I don't quite know why I had such a hard time with these strawberries, but I did. They mad eme very mad, or maybe I was already mad. I find that half the time, anger and frustration are the emotions I feel while I paint and that after, it is usually happiness. After being out in nature painting it was difficult for me to come back in and paint from still life. I am not sure why, but it was like i had no idea what i was doing and even after i was finished, it looked like i had no idea what I was doing. After I took a picture to post I could see every flaw. It was almost like I was halfway done. Either way, I worked on it a bit before and after it was dry. It's a study after all and I should lose too much sleep over it anyway!
Thursday, June 11, 2009
These are some location photos from the painting trip to Jekyll Island. I posted these on my Facebook profile page as we went, but thought I would share them here as well. I love taking photos of the paintings where they were painted. There are also some pictures of the campsite and Driftwood Beach I mentioned in other posts. Enjoy!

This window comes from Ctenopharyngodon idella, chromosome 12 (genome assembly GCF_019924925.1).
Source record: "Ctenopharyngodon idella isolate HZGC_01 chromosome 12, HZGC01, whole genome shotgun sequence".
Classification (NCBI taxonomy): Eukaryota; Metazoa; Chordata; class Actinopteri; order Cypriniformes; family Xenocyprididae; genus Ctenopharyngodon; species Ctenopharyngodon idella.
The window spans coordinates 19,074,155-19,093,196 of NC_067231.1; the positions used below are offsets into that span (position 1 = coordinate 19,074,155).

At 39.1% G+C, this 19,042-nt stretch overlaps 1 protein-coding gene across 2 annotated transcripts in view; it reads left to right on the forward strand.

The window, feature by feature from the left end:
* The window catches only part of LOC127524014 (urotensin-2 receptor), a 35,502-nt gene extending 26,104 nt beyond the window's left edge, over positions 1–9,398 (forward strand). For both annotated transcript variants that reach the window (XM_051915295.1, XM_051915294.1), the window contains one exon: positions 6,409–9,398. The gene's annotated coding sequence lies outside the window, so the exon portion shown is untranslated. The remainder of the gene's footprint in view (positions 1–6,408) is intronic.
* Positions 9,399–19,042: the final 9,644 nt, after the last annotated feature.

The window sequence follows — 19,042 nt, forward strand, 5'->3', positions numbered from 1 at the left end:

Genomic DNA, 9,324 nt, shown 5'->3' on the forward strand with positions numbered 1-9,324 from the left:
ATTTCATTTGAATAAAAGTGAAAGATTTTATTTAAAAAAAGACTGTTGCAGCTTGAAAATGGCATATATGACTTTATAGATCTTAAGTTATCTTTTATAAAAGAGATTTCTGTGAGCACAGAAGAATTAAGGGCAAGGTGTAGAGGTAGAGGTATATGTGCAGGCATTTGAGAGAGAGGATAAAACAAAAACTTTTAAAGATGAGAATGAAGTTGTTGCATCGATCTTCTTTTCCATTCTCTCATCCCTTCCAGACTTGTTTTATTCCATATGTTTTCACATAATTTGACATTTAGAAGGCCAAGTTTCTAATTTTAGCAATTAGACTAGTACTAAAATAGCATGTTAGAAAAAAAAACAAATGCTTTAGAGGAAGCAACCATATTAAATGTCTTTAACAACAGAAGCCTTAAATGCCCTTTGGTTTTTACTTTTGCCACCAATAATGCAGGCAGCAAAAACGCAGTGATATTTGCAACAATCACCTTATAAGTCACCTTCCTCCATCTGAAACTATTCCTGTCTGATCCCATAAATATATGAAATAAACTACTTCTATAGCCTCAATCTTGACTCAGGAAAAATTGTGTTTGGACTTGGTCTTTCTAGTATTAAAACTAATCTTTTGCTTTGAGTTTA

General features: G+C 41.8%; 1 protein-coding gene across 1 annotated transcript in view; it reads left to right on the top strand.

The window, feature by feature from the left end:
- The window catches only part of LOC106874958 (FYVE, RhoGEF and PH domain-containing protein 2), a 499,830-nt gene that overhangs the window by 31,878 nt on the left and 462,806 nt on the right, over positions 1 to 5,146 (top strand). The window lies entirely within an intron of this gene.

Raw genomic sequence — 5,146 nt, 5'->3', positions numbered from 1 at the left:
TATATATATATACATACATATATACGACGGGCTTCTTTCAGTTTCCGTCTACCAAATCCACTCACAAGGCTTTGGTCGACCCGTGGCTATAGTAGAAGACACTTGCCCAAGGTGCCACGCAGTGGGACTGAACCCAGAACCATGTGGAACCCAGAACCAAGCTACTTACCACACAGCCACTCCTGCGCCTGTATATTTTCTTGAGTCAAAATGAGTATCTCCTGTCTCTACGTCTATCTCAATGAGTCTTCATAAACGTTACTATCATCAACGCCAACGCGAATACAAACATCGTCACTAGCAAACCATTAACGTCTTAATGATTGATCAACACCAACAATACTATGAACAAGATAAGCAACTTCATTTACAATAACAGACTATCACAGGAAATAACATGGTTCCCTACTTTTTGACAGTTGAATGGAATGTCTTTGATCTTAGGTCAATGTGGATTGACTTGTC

We decided to stay for and extra day despite noisy neighbors and barking dogs. I am so glad we did, they all packed up and left and pretty much left the tent section to us and the raccoons. Needless to say, we goofed off in the morning, I reworked my pack situation and really got it down to a more managable, packable size. This was key since we ware haling lunch, chairs, blankets, hammocks and tarps around not to mention my gear.
We went back to Driftwood, where I dared to paint a dead tree. After my tree experience the day before, I was a bit gun shy. The best thing about Driftwood is that you dont need a tent. We took our tarp whihc was our ground cover, some rope, our chairs and my backpacking hammock whihc is amde of parachute material and seats 2. The high was going to be 97 that day, so I bought a rediculous straw hat just in case I had to be in full sun... we set up just right, tied the tarp over somew dead limbs, hung the hammock, set up the chairs and hung out all day.